The testy and emotive argument against Boeing in the US as it is revealed to have significantly encouraged their Commerce Department to levy a huge 219% import tariff on Bombardier airliners is nothing more than usual American practise. Certainly, it is unreasonable, protectionist and naive in outlook - but that is the American way, their knee jerk reaction to foreign competition and even relationships with foreign nations.
We frequently hear from our politicians about the 'special relationship' we enjoy with the US. This is nothing but bunkum. There never has been a relationship with the US that has been anything but exploitative and without a dollar sign somewhere in the equation. The fact that many Americans started their existence as Europeans, and particularly British, that we speak a similar (but far from identical) language, that we share some (but by no means that many) values is not the basis of any special relationship. Since WW2 when the Americans 'graciously' allowed us to lease warships and materiel from them when things looked grim over here was not an act of generosity or even support - it was a business deal. That materiel was no gift, it had a cost and if you're a baby-boomer from that post-war era you'll remember that our national debt on war bonds was only ever paid-off as recently as the last decade. The Marshall Plan aid that followed WW2 was no different - there was an expected pay-back in both cash and political terms. Again, it was a business deal.
Yet somehow, our politicians over the years have envisioned some sort of connection to the Americans that is truly based upon a false premise. It would be churlish to say that when we were in dire need their war materiel was not gladly accepted - events may well have turned out differently had that supply line (irrespective of cost) not been there. So, yes, thank you for that. But the raw fact remains that our relationship with America has for a century now been very one-sided - we give, they take. Now I'm not anti-American, far from it, and there's much in America that I rejoice over but when we hear Theresa May wittering on about the special relationship, it is irritating in the extreme to see us almost begging for some twinkle of recognition amongst the crowd. Have we lost all dignity, pride and belief in our nation ? I sincerely hope not - but there is an uphill battle to be fought on this topic. But, if nothing else, understand this, Mrs May - the Americans think squat-diddly about what you think this special relationship engenders, for they believe in business, political advantage and, increasingly under Trumpism, protectionism. There is no preferential agenda as far as they are concerned and we show ourselves up to be weak, fawning and disrespected in their eyes if we continue to roll over and pander to their rulings. With Bombardier, be tough. Tell Boeing that we don't want their Apache helicopters or F-35's, tell our airlines - yes, tell them, not ask ! - to buy anything but an American product and let the message to America be clear. Two can play at any game.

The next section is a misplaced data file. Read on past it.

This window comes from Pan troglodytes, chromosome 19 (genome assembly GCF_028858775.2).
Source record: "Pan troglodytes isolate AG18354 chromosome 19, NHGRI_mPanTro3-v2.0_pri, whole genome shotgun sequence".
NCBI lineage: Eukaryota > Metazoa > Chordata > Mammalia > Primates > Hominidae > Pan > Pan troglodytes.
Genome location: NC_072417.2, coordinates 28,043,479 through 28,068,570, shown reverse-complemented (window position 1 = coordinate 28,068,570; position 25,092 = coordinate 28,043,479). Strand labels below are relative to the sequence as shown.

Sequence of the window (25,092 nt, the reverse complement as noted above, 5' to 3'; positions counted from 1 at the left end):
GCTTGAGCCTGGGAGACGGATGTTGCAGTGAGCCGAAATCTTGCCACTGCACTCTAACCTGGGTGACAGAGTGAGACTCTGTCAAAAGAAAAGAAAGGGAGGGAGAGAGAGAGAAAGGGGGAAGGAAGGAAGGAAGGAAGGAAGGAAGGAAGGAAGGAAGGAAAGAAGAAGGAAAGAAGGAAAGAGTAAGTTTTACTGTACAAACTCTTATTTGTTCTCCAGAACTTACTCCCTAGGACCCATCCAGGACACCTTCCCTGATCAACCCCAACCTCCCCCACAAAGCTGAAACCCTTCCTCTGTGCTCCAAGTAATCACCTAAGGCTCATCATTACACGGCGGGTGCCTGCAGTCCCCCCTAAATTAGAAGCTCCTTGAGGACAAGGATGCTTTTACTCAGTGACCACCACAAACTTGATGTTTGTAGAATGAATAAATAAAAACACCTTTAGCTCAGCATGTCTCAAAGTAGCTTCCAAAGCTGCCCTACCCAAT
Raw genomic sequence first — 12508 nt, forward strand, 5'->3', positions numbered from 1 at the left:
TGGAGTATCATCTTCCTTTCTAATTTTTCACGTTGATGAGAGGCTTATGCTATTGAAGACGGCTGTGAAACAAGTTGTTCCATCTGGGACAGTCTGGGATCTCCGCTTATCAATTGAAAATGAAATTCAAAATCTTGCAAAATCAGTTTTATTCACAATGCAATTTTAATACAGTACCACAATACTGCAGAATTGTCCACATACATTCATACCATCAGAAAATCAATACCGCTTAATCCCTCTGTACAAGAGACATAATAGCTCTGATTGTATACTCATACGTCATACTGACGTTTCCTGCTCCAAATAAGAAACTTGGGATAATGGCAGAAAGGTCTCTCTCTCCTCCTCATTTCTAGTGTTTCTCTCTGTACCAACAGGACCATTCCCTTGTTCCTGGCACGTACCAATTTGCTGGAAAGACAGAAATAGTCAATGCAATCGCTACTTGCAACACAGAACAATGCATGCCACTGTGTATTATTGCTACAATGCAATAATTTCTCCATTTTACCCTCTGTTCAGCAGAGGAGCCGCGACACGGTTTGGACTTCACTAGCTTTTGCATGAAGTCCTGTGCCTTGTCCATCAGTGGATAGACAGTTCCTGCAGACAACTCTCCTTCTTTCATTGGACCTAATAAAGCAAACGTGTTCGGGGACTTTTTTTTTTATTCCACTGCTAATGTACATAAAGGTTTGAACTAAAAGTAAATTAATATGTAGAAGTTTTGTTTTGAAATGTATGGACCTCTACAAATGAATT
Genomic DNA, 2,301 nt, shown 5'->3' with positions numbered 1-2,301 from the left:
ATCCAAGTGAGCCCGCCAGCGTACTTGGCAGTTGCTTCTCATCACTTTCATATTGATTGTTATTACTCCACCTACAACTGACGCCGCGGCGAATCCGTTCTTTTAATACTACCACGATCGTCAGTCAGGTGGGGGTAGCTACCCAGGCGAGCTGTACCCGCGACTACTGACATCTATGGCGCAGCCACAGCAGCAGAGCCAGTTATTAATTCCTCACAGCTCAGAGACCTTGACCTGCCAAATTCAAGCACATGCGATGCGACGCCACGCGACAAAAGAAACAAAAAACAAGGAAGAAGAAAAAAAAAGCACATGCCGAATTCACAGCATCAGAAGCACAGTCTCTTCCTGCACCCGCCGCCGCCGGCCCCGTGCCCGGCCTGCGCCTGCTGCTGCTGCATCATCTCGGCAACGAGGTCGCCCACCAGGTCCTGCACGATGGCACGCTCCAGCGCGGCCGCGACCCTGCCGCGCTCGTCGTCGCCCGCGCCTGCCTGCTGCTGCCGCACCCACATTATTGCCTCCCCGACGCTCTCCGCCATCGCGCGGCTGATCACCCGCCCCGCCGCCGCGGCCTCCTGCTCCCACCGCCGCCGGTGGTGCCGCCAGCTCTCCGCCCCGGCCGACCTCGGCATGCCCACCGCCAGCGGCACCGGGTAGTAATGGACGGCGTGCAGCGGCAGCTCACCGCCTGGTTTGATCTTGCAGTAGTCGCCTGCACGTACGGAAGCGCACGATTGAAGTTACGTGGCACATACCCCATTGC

Now some will see that as petty, no more than a little squabble, cutting off our nose to spite our face. In truth there is much more at stake in this now global world of mixed commercial and political interest. As we hopefully leave the EU (sometime !) then we will be in a world market where that fawning weakness of purpose and intent will be our undoing. We need to be strong, purposeful and with a reputation that shows us we are are prepared to walk away from a bad deal (remember that for Brexit discussions as well, Mrs May) and, despite short term pain, go elsewhere to do our business. America is not the be-all-and-end-all market and partner that 'special relationship' brings to mind - that relationship is no more than a figment of imagination. Let's gird our loins as a new, proud nation and make our way - with or without America.
Just briefly a view of the Labour Party conference goings on. Mr Corbyn has unquestionably come into his own this last few months and it looks clear that he now has raised his popularity amongst the faithful to an all-time high. Listening to his plans it is easy to fall into a state of agreement upon his social agenda - on the face of it it all looks wonderfully grand. Yet the cynic in me asks 'How is all this to be affordable ?' The capital expenditure required to bring his social and national agenda together is truly enormous, irrespective of whether it's a good thing or not. It would require borrowing on an equally huge scale, more debt, more long-term pay-back, etc, etc. There's much in Mr Corbyn's vision that I go along with, but the practicalities are rearing their head and I fear that if he were to win at the next election there might well be a host of disappointed followers once those practicalities became real hurdles. Perhaps a touch more pragmatism, Mr Corbyn ?